Vietnam?s Unified Buddhist Church complains of increased repression, November 22, 2005

Police harass monks who are accused by the government press and the official church of backing “hostile foreign forces”.

Hanoi, Vietnam -- The Unified Buddhist Church in Vietnam has complained about increased repression, stricter surveillance and attacks by government press. This church is not recognized in the country.

According to the International Office of Buddhist Information, the Number 2 of the Unified Buddhist Church, 77-year-old monk, Thich Quang Do, was submitted to police pressure when he went to a pagoda in Ho Chi Min City to pay homage to a seventeenth century Zen monk. This happened on Saturday: several other monks present were also harassed and the police took photos of people inside the pagoda.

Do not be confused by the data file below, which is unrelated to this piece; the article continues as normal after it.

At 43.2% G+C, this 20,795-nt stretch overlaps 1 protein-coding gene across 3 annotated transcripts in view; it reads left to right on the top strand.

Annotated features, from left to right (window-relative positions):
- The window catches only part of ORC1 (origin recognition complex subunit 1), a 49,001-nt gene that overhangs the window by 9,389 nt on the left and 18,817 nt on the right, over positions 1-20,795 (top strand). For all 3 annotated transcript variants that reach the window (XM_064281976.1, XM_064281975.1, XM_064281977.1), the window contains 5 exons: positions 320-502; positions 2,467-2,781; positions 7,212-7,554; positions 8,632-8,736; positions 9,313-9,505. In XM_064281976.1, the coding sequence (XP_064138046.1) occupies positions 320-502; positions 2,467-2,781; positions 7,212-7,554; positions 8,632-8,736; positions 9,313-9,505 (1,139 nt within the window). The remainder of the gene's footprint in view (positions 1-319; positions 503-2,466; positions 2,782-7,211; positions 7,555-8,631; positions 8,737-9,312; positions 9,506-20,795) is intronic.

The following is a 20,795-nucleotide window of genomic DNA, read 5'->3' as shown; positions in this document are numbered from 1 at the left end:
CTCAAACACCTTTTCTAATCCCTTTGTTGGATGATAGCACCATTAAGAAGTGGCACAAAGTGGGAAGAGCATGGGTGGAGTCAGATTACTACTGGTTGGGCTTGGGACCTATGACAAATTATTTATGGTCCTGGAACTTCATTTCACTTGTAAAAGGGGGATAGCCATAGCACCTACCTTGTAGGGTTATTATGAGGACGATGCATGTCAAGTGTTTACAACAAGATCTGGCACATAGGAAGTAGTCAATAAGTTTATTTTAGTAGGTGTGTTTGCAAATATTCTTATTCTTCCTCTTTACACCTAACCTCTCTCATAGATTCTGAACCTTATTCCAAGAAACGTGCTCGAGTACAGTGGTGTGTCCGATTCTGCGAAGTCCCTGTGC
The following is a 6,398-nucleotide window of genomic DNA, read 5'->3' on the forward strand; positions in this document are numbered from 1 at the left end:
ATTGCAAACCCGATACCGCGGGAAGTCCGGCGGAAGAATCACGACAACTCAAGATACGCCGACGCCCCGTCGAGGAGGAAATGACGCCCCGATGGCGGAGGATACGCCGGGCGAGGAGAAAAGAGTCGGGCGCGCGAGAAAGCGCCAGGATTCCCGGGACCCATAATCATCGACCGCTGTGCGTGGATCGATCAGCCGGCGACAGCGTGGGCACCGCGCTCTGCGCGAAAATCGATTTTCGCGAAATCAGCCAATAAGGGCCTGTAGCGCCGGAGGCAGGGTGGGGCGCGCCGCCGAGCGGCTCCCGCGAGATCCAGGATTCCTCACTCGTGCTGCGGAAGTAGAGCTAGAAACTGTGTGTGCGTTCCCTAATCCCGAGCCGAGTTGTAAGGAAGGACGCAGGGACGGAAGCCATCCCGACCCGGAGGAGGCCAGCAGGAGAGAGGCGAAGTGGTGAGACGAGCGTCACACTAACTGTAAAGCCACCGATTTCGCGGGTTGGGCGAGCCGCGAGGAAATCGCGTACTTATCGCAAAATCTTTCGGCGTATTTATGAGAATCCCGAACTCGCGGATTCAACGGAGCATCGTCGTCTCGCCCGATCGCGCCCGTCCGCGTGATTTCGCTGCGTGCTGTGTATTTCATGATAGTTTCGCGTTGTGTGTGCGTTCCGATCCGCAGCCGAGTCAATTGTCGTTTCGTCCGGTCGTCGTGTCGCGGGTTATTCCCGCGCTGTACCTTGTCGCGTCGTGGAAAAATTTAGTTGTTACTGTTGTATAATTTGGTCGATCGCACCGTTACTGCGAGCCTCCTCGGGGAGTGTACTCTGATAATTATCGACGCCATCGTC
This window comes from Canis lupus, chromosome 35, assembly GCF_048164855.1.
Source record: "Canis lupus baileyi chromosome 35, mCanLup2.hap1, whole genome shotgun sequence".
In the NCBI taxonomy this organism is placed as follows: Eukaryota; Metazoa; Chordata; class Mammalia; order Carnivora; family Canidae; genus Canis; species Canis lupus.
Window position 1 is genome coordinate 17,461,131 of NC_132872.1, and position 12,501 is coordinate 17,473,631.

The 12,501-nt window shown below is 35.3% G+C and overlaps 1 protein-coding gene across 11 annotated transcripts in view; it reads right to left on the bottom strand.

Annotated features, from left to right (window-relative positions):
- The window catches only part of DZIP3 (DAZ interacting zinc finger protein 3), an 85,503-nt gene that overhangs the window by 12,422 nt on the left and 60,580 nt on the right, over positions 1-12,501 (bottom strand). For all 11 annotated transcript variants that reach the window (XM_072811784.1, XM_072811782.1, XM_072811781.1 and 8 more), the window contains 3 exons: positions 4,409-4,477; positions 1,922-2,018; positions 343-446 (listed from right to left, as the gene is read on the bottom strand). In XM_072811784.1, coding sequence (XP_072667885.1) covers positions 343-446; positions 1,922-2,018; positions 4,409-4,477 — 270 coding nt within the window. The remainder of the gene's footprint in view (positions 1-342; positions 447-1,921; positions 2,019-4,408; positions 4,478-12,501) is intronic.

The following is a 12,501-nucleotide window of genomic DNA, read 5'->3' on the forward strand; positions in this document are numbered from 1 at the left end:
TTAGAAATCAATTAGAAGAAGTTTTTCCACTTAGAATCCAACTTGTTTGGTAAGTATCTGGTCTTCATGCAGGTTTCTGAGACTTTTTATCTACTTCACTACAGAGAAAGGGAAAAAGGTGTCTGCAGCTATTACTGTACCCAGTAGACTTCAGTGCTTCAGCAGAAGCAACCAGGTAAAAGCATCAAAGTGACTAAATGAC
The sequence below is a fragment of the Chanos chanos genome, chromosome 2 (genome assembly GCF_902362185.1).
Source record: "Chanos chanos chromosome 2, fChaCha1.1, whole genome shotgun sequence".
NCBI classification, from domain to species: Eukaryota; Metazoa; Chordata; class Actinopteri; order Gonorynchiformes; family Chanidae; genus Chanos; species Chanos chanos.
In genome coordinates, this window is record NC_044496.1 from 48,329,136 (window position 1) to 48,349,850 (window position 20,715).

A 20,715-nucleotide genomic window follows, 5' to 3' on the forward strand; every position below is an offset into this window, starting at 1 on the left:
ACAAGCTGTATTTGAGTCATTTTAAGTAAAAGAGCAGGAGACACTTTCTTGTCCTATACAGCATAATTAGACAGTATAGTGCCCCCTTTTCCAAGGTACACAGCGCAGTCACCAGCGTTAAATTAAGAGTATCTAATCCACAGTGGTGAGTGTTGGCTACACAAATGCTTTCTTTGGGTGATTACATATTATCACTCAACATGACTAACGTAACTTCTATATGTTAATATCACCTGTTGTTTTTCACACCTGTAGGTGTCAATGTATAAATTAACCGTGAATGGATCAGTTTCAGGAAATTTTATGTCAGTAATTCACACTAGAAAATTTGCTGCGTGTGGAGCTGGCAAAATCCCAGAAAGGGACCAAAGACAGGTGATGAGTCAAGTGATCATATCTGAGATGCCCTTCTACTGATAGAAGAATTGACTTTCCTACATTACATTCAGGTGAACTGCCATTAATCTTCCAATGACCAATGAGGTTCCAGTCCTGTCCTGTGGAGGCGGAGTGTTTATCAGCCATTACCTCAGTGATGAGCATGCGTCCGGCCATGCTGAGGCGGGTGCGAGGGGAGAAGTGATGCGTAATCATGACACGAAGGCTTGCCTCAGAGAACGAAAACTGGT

The monk Do, who lives practically under house arrest as does his superior, 86-year-old Thich Huyen Quang, returned safe and sound, even if ?frightened and worried? to his monastery.

The Unified Buddhist Church, which was banned in 1981 when it refused to submit to the Communist Party, has for some time now been subject to attacks by the regime?s media, which accuses the church of wanting to restart its committees.

On 15 November, the Vietnamese agency AVI, citing the official church, reported ?some old members? of the Unified Buddhist Church ?had separated from the Buddhist movement and the entire nation, with the backing of hostile foreign forces?. The agency condemned appeals which ?some members of the disbanded organization? were making for its re-constitution.